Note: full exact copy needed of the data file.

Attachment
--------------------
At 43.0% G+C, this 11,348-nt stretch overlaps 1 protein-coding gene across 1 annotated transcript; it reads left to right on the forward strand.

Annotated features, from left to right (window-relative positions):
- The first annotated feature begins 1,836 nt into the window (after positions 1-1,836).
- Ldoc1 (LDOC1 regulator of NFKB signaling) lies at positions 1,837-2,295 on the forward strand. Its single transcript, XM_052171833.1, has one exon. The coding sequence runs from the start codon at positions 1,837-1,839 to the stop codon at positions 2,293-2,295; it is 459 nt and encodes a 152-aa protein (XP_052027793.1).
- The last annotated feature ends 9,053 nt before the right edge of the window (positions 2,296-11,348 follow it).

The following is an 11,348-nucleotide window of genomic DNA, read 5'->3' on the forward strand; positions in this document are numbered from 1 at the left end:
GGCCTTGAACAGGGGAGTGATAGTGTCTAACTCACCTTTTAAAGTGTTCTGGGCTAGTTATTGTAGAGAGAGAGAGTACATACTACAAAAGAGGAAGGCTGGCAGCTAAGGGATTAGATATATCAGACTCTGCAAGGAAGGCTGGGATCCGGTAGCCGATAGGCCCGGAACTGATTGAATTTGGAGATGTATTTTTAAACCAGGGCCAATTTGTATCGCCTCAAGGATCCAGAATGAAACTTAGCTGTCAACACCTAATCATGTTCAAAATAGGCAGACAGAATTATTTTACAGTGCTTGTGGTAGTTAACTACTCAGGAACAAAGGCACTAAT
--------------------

At 43.0% G+C, this 11,348-nt stretch overlaps 1 protein-coding gene across 1 annotated transcript; it reads left to right on the forward strand.

Annotated features, from left to right (window-relative positions):
- The first annotated feature begins 1,836 nt into the window (after positions 1-1,836).
- Ldoc1 (LDOC1 regulator of NFKB signaling) lies at positions 1,837-2,295 on the forward strand. Its single transcript, XM_052171833.1, has one exon. The coding sequence runs from the start codon at positions 1,837-1,839 to the stop codon at positions 2,293-2,295; it is 459 nt and encodes a 152-aa protein (XP_052027793.1).
- The last annotated feature ends 9,053 nt before the right edge of the window (positions 2,296-11,348 follow it).

The following is an 11,348-nucleotide window of genomic DNA, read 5'->3' on the forward strand; positions in this document are numbered from 1 at the left end:
GGCCTTGAACAGGGGAGTGATAGTGTCTAACTCACCTTTTAAAGTGTTCTGGGCTAGTTATTGTAGAGAGAGAGAGTACATACTACAAAAGAGGAAGGCTGGCAGCTAAGGGATTAGATATATCAGACTCTGCAAGGAAGGCTGGGATCCGGTAGCCGATAGGCCCGGAACTGATTGAATTTGGAGATGTATTTTTAAACCAGGGCCAATTTGTATCGCCTCAAGGATCCAGAATGAAACTTAGCTGTCAACACCTAATCATGTTCAAAATAGGCAGACAGAATTATTTTACAGTGCTTGTGGTAGTTAACTACTCAGGAACAAAGGCACTAAT